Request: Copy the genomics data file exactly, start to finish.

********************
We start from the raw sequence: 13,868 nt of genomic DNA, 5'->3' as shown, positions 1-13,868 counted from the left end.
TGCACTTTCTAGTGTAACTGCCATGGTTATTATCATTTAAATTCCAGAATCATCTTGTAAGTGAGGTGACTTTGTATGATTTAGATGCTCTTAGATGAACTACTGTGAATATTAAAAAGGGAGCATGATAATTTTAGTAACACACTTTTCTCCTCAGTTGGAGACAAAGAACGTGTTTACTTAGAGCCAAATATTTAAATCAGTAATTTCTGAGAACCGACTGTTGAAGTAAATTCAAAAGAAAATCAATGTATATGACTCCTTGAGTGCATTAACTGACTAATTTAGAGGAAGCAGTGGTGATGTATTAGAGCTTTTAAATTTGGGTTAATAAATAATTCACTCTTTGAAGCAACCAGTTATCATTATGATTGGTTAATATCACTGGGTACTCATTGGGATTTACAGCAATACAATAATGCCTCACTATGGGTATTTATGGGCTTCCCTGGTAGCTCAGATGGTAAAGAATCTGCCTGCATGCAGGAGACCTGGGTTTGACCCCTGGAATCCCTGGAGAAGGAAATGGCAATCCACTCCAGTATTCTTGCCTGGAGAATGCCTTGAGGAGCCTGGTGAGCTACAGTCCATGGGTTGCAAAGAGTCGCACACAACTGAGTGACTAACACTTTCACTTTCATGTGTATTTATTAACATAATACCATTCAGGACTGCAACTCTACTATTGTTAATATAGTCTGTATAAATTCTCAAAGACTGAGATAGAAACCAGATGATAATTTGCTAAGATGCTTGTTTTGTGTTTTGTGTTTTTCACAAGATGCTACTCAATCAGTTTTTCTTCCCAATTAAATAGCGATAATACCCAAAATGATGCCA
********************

We start from the raw sequence: 13,868 nt of genomic DNA, 5'->3' as shown, positions 1-13,868 counted from the left end.
TGCACTTTCTAGTGTAACTGCCATGGTTATTATCATTTAAATTCCAGAATCATCTTGTAAGTGAGGTGACTTTGTATGATTTAGATGCTCTTAGATGAACTACTGTGAATATTAAAAAGGGAGCATGATAATTTTAGTAACACACTTTTCTCCTCAGTTGGAGACAAAGAACGTGTTTACTTAGAGCCAAATATTTAAATCAGTAATTTCTGAGAACCGACTGTTGAAGTAAATTCAAAAGAAAATCAATGTATATGACTCCTTGAGTGCATTAACTGACTAATTTAGAGGAAGCAGTGGTGATGTATTAGAGCTTTTAAATTTGGGTTAATAAATAATTCACTCTTTGAAGCAACCAGTTATCATTATGATTGGTTAATATCACTGGGTACTCATTGGGATTTACAGCAATACAATAATGCCTCACTATGGGTATTTATGGGCTTCCCTGGTAGCTCAGATGGTAAAGAATCTGCCTGCATGCAGGAGACCTGGGTTTGACCCCTGGAATCCCTGGAGAAGGAAATGGCAATCCACTCCAGTATTCTTGCCTGGAGAATGCCTTGAGGAGCCTGGTGAGCTACAGTCCATGGGTTGCAAAGAGTCGCACACAACTGAGTGACTAACACTTTCACTTTCATGTGTATTTATTAACATAATACCATTCAGGACTGCAACTCTACTATTGTTAATATAGTCTGTATAAATTCTCAAAGACTGAGATAGAAACCAGATGATAATTTGCTAAGATGCTTGTTTTGTGTTTTGTGTTTTTCACAAGATGCTACTCAATCAGTTTTTCTTCCCAATTAAATAGCGATAATACCCAAAATGATGCCA